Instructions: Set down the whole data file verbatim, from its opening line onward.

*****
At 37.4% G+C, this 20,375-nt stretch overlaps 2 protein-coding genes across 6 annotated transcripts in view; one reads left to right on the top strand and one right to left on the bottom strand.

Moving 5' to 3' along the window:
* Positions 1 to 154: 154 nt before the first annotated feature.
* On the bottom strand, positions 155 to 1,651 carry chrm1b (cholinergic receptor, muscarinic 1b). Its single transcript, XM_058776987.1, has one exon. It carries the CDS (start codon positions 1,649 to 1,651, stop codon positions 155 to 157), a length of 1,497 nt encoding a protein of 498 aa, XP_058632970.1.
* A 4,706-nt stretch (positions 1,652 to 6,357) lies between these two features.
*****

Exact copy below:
At 37.4% G+C, this 20,375-nt stretch overlaps 2 protein-coding genes across 6 annotated transcripts in view; one reads left to right on the top strand and one right to left on the bottom strand.

Moving 5' to 3' along the window:
* Positions 1 to 154: 154 nt before the first annotated feature.
* On the bottom strand, positions 155 to 1,651 carry chrm1b (cholinergic receptor, muscarinic 1b). Its single transcript, XM_058776987.1, has one exon. It carries the CDS (start codon positions 1,649 to 1,651, stop codon positions 155 to 157), a length of 1,497 nt encoding a protein of 498 aa, XP_058632970.1.
* A 4,706-nt stretch (positions 1,652 to 6,357) lies between these two features.